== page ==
By DJ 100K
So I tried to be a serious rapper once…in college…in the early aughts.

I was super into intelligent, lyrical content, as was most of the rap industry. The best rappers, were the rappers who could rap the best (makes sense right? lol) Despite placing way too many syllables in my bars and being all “spiritual, lyrical, miracle face; I still had a sizable following…online. My Myspace was popping with about 10,000 “friends” who actually looked forward to my music and I got a lot of fans…and a lot of girls from it. Over the course of four years in college, I released three jacking for beats mix-tapes and looking back…They All. Sucked. Really. really. Bad! But I did learn a lesson from the experience about art and fans of said art. If you build it, they will come.

I didn’t really think about music too much after college. But after a crappy corporate job, I started working at an arts non-profit, which had a recording studio inside of it. All of the teenagers would record music every day and despite a few standout students; I couldn’t stand most of their songs. It mirrored (what I perceived to be) the thoughtless, uninspired rap music of the times known as “Trap”.

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This hip-hop sub genre had been around for years and was based in emcees rhyming stories of Southern, urban, folklore about surviving and thriving in less than ideal living environments, from which there was seemingly no escape…aka the “Trap”. These lyrics were often delivered over dancey, thumping, instrumentals, which quickly gained the attention and affection of the youth. At the time, Trap had just burst out the hoods of Atlanta and reached mainstream national attention. It was everywhere from car commercials to Mariah Carey songs. In order to counteract this “depravity” in the studio (and seemingly save hip-hop); I begin to teach songwriting classes at the after school program. They included counting bar structure and complex rhyme schemes, mixed in with song concepts and literary devices, all meant to improve the music that the kids were making. It didn’t take.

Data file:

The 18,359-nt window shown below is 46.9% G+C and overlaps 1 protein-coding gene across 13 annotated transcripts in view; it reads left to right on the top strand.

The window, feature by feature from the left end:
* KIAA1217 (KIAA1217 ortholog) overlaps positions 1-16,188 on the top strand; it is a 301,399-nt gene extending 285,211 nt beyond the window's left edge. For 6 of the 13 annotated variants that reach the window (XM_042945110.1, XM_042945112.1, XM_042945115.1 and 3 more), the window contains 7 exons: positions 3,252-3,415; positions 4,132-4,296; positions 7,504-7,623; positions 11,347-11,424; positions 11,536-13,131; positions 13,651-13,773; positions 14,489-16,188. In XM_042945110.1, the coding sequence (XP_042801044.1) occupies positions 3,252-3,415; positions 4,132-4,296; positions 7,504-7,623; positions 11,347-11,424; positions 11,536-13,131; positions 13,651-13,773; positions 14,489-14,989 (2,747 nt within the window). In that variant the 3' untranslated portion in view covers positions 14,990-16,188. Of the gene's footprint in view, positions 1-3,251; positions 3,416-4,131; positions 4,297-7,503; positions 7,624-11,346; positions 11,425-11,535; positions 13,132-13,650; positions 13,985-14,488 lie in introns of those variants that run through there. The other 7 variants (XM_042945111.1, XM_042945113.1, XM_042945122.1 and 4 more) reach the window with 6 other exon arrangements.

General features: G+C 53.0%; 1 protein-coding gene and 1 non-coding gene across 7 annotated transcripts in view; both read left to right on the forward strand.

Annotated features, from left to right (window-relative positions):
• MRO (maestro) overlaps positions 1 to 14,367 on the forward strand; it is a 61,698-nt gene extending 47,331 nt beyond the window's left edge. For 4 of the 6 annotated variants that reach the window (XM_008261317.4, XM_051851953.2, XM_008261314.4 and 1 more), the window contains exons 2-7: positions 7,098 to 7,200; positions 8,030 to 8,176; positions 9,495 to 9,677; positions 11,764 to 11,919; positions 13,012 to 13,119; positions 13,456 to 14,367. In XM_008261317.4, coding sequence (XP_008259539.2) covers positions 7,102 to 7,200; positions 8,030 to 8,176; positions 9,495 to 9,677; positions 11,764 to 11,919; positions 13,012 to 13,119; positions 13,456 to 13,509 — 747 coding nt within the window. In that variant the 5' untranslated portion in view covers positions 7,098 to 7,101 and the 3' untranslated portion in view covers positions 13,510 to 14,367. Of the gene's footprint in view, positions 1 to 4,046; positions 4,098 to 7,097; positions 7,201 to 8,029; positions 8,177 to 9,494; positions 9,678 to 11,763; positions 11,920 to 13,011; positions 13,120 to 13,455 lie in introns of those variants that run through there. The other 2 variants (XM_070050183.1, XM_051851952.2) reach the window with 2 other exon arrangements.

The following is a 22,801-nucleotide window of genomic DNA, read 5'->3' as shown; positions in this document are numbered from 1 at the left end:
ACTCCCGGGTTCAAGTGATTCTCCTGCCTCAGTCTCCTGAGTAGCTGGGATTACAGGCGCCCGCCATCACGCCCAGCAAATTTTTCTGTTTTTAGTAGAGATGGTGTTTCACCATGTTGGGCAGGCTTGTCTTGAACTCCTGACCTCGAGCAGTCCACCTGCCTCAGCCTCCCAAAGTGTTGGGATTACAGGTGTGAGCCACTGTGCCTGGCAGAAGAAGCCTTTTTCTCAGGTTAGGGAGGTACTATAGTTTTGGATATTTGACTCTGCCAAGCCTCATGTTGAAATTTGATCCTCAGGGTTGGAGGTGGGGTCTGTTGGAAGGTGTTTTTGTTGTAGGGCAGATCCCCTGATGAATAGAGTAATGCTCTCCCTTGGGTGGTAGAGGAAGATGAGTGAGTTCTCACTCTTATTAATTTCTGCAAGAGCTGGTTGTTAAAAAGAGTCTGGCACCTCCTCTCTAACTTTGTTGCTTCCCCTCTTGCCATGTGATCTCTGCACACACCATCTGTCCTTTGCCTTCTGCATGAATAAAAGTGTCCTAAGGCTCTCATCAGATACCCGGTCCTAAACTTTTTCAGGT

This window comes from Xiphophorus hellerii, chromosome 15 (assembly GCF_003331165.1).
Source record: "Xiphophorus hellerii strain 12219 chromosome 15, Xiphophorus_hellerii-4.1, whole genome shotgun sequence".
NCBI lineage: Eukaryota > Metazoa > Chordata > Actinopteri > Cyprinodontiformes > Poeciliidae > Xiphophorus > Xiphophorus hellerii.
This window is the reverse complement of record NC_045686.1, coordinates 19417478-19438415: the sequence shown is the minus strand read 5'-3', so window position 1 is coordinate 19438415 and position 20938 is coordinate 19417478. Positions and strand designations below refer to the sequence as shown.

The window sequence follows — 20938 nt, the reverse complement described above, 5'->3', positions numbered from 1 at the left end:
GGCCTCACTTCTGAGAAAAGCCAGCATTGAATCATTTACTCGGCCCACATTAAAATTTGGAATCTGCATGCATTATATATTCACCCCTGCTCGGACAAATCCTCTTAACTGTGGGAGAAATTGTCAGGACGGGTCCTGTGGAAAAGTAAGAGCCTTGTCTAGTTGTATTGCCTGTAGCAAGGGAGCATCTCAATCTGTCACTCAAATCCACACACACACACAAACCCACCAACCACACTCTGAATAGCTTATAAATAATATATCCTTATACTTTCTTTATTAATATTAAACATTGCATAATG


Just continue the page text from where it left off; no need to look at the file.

One day after work, I was joking with a co-worker about the elementary school rhymes the high school kids were creating on a daily basis. Out of sheer frustration, I loaded up a Trap instrumental in ProTools, turned on the mic and screamed the dumbest, most mentally challenged, thing I could think of…